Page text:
My understanding of games coming into this course, I admit, was very basic. I’m a big fan of games and play. I love challenges, puzzles, and being competitive. So when I think of games and learning as a topic of study, I simply think of the games I like to play in my personal life or I think of the games I played in the classroom. Thanks to scholarly analysis, my eyes have certainly been opened to the depth on the subject.
I think the biggest contributions to better understanding the relationship between games and learning have come studying the course readings, reading and commenting on other students’ play journals, and interacting via hypothesis annotation. My personal definition of analysis is breaking something down into its simplest pieces and then asking questions. The readings, thus far, have done exactly that. By breaking down the ecology of games, affinity spaces, and situational learning, the authors provide a different perspective on games and learning and give the subject greater dimension. Games are not just a tool FOR learning, but they actually represent a model of learning that drastically departs from traditional classroom education. This understanding shines greater light in utilizing or designing games as a way of instructing or allowing people to instruct themselves.
In addition, participating in writing and reviewing play journals showcases an important component of instructional: getting to know your learners. These journals are a great insight into how people play or react to play. And so far, the biggest takeaway from this activity is the insight that 1) not everyone plays the same way and, therefore, 2) there is more than one way to play a game.
Everyone loves games. Who wouldn’t want to use game play to learn or as a teaching tool? Oh, and message boards are for geeks…
These are some of the preconceptions that I had coming into the course and the more I learn the more those preconceptions are turning into misconceptions. And misconceptions are almost always due to a lack of information. I am quickly learning that games and learning is like the universe – it is continually expanding. And despite its vastness game play is not one size fits all. People engage in play or define fun in different ways.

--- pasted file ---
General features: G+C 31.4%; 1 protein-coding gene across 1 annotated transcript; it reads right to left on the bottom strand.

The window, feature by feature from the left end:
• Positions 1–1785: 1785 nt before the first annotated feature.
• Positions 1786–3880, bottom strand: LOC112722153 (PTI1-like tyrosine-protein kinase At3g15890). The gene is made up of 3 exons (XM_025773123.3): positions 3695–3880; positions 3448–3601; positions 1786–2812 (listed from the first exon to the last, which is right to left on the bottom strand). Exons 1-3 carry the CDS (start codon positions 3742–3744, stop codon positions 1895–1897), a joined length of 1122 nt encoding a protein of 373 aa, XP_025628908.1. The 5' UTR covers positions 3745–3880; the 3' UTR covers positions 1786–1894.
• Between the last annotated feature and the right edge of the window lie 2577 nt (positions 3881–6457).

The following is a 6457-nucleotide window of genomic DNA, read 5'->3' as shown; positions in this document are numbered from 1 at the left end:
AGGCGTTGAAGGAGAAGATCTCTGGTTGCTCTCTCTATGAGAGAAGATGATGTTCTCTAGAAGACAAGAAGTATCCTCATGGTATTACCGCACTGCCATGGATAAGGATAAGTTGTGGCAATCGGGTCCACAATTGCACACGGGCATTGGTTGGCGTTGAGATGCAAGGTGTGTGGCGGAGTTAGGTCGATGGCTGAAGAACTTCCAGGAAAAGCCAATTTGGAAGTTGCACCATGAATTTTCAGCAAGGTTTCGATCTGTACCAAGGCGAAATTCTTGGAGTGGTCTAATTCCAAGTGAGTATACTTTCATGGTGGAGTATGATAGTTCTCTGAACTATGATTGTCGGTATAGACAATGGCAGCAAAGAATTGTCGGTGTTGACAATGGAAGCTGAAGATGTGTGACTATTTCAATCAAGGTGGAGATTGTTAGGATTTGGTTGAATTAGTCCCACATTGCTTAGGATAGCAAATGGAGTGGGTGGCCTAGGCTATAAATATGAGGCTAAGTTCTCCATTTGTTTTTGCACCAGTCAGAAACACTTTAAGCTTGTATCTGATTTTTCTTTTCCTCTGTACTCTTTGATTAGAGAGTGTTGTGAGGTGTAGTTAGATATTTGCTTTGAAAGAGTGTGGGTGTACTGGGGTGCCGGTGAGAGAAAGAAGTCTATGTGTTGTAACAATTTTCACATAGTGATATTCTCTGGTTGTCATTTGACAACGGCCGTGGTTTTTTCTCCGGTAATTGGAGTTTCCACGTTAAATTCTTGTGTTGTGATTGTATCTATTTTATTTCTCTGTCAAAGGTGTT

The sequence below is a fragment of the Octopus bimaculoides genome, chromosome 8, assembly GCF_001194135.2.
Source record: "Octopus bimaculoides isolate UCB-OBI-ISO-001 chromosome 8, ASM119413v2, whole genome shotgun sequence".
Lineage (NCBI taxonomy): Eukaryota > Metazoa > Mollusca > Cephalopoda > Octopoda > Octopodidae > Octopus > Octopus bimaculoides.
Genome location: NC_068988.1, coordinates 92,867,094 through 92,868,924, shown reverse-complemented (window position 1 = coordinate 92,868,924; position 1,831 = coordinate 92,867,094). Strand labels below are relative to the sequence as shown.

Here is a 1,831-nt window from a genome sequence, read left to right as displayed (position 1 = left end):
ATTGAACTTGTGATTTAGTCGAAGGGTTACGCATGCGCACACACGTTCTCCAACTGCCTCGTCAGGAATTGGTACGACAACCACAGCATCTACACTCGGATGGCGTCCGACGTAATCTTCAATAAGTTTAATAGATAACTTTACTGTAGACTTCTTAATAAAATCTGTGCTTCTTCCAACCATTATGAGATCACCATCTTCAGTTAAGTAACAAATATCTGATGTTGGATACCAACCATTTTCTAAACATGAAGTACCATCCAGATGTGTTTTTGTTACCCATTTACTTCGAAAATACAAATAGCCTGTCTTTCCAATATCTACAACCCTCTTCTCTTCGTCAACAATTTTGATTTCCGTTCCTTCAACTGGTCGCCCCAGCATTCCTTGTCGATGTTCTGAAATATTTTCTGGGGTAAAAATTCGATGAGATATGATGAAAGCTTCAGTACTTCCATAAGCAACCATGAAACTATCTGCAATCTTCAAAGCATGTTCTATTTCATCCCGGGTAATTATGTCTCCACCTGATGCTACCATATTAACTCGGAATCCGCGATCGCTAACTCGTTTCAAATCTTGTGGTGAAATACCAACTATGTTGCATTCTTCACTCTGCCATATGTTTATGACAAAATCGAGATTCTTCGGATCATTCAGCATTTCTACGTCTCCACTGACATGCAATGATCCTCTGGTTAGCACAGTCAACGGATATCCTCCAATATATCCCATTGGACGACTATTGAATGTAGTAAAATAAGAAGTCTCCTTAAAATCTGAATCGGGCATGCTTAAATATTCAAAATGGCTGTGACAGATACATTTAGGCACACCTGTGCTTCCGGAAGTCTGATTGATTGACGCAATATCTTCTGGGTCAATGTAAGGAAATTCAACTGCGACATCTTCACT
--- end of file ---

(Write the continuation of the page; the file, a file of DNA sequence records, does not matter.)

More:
When it comes to social media, I sheepishly admit this is an area where I struggle to find a foothold. I do see the value in networking online as well as the value of gleaning useful information. The problem I have, though, is I feel like social media is a breeding ground for people who are starved for attention – and sharing my thoughts to the internet is not really my cup of tea. Although my twitter feed contains several useful and insightful posts, those nuggets are mixed with political rantings and other trivialities. I’m not at all sticking my nose up at social media, I’m really trying to say that I need to change my attitude when it comes to this form of collaboration.
I do want to say, though, that the Hypothesis annotations have been a learning delight. What a brilliant idea! There is no better way to discuss a reading than in the reading itself. The annotations have not only spurred hearty discussion among fellow classmates, they have also been extremely helpful in clarifying, and in some cases, deciphering the author’s texts. Such a practice allows for greater understanding and comprehension – at least on my part.
If, as before mentioned, one size does not fit all, how can we successfully design game play that will engage a group of students, co-workers, etc.?
Although the answer is not yet completely known, the key is in the design. Much like instructional design models, it begins with analysis. This is important because it should preclude a designer in thinking narrowly about games and fun. More answer to come..
My biggest curiosity relates to my previous question – how can we design game play either as a learning environment or learning tool to engage a particular group.
As for affinity spaces, I’m curious, as I explore the Terraria affinity space, as to how this type of environment truly lends to learning – much like the texts suggest.